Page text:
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TAX TALK: 401(k) Contribution Limit Increases for 2018; Most Others Remain Stagnant

Posted by Michael Eagan, J.D., LL.M. on Jan 15, 2018 9:20:00 AM

Retirement plan contribution limits are indexed for inflation, but with inflation remaining low, most of the limits remain unchanged for 2018.  One piece of good news for taxpayers who’re already maxing out their contributions is that the 401(k) limit has gone up by $500. The only other limit that has increased from the 2017 level is for contributions to defined contribution plans, which has gone up by $1,000.

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Topics: TAX TALK

T&E TALK: Include Potential Incapacity in Your Estate Planning Strategies

Posted by Scott T. Ditman, CPA/PFS on Jan 15, 2018 7:00:00 AM

Most estate plans focus on what happens after you die. But without arrangements for what will happen in the event you become mentally incapacitated, your plan is incomplete. If an accident, illness, or other circumstances render you unable to make financial or health care decisions — and you don’t have documents in place to specify how these decisions will be made, and by whom — a court-appointed guardian will have to act on your behalf.

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Topics: T&E TALK

SALT TALK: Back to School, Back to Residency Issues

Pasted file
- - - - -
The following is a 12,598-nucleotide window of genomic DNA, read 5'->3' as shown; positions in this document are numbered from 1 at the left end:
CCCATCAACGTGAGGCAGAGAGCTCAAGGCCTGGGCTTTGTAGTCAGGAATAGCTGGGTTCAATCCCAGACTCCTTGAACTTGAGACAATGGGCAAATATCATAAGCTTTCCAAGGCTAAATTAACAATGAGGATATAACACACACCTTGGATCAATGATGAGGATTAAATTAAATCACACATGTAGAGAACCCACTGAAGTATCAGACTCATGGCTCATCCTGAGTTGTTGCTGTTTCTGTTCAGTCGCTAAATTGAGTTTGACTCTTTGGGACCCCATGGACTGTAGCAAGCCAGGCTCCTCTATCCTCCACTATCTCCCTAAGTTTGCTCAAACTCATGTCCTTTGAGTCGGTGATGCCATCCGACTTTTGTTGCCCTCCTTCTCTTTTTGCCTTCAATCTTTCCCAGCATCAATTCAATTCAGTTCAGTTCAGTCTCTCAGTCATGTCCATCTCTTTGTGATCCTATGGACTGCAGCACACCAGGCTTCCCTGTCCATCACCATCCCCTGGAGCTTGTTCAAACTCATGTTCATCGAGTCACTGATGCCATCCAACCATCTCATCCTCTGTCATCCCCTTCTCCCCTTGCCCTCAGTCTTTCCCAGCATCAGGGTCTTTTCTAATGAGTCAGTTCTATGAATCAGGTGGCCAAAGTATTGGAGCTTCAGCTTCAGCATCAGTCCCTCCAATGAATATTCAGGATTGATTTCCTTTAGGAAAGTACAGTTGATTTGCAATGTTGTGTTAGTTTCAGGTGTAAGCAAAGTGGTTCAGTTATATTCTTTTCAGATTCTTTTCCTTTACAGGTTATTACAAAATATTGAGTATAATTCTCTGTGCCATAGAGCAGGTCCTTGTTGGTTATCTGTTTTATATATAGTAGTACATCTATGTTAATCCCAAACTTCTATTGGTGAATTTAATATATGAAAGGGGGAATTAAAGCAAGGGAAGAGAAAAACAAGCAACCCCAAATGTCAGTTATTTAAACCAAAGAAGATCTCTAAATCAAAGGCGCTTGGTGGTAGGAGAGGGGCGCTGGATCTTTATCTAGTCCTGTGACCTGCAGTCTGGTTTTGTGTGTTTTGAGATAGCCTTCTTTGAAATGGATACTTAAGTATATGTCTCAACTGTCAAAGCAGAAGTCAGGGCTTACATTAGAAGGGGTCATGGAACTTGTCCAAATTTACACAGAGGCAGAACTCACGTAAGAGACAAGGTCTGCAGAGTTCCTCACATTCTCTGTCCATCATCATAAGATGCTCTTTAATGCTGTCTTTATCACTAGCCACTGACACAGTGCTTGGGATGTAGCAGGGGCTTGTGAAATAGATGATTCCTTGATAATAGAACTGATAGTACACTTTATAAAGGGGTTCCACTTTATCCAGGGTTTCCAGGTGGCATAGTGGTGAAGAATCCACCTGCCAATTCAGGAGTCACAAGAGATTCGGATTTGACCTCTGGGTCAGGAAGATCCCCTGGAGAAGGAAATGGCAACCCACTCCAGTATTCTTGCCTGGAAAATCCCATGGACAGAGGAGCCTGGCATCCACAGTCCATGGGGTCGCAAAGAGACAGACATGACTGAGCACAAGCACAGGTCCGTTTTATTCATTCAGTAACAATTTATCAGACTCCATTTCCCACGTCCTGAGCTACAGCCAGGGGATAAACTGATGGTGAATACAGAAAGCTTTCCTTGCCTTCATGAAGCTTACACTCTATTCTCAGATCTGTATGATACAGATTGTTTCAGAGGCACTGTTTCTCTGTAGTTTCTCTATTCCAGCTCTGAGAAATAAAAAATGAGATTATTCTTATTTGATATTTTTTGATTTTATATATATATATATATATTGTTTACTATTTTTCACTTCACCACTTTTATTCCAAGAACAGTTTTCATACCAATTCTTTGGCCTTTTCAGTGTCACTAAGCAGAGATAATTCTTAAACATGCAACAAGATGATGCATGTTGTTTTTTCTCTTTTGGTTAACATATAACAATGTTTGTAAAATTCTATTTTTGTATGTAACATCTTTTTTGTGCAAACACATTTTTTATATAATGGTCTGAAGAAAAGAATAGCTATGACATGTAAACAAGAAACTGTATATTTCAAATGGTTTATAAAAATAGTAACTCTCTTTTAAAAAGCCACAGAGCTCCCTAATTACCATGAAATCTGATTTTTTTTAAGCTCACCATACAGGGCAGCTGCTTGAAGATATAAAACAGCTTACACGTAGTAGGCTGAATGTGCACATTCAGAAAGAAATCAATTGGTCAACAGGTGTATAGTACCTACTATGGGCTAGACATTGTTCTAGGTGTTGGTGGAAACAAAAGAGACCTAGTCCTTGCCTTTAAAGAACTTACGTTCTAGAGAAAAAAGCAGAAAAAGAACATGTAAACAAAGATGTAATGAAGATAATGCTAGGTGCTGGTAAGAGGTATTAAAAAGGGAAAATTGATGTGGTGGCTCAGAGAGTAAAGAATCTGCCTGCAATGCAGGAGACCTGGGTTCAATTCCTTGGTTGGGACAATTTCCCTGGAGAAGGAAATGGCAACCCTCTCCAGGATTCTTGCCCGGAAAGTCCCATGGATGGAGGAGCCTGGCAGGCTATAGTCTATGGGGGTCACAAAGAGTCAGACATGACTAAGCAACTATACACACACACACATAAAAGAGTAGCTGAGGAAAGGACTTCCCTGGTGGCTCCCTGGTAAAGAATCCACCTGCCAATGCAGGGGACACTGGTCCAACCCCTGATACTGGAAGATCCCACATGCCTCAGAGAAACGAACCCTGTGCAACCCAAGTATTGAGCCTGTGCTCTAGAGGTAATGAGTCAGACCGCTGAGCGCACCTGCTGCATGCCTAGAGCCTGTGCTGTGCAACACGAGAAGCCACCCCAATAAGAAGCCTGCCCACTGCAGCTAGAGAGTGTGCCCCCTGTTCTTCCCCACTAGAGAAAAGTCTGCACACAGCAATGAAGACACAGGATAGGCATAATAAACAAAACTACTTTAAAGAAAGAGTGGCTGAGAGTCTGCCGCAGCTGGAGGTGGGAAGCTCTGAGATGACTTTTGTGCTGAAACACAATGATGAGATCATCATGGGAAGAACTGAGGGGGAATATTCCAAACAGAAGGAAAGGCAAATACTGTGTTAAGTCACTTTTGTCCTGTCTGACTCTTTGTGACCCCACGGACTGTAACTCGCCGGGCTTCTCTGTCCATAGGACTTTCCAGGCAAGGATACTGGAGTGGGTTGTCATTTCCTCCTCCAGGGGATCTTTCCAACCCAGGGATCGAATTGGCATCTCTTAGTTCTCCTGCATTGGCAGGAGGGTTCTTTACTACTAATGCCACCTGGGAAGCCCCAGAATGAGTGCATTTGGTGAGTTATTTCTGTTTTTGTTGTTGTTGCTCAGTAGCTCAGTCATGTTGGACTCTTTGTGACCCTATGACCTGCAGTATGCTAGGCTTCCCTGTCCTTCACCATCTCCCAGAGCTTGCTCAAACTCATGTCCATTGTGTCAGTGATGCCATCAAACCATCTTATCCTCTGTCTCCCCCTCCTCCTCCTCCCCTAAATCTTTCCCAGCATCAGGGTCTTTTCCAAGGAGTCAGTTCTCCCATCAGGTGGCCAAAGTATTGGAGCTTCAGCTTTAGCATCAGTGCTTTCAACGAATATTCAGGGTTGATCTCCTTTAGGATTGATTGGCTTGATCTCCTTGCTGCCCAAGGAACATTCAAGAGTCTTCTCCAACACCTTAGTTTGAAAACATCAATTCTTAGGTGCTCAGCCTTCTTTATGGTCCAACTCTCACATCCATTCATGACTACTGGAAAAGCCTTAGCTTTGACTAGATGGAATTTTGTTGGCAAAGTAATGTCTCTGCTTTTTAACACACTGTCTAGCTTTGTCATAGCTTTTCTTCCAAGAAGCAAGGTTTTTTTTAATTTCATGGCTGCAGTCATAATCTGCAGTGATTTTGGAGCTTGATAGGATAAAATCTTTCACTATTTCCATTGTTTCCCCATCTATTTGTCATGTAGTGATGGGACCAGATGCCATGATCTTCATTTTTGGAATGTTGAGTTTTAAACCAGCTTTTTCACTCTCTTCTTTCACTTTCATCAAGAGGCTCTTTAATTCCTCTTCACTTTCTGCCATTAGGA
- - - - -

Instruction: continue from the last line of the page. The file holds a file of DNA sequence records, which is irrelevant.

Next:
Posted by Wayne K. Berkowitz CPA, J.D., LL.M. on Jan 8, 2018 11:30:00 AM

We all knew it was going to happen. It’s a little less light when we get up in the morning; the kids will be home from camp soon (very soon, remember when Summer camp was really for the Summer, not just seven weeks or less); and our vacation rentals will be coming to an end. I inevitably start to think of humorous school-related anecdotes to ease the transition. 

One of my favorites is straight out of the Rodney Dangerfield movie, Back to School. Mr. Dangerfield plays a well-seasoned, millionaire businessman who barely graduated high school but returns to college with his son. During his first economics class, Mr. Dangerfield asks the professor to explain exactly what a widget is. The professor annoyingly answers that it just doesn’t matter.  Mr. Dangerfield quickly snaps back, “Tell that to the bank.”

My other favorite anecdote comes from personal experience. During my first year of law school, more than two thirds of the way through our first semester of criminal law, our professor posed a question to one of my fellow students. She had no idea what the answer was, so the professor snapped back that she should try looking in her copy of the New York Penal Code. Without hesitation, she removed the Penal Code from her book bag and proceeded to unwrap it in front of the entire class.

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About Berdon Blogs

Our experts examine the latest trends, economics, business conditions and industry issues to provide timely information you need to maximize your tax advantages and meet your financial goals.

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T&E TALK: Gain insights into how changes in tax laws, shifts in the financial markets, and regulatory concerns will impact assets and affect preserving and transferring wealth.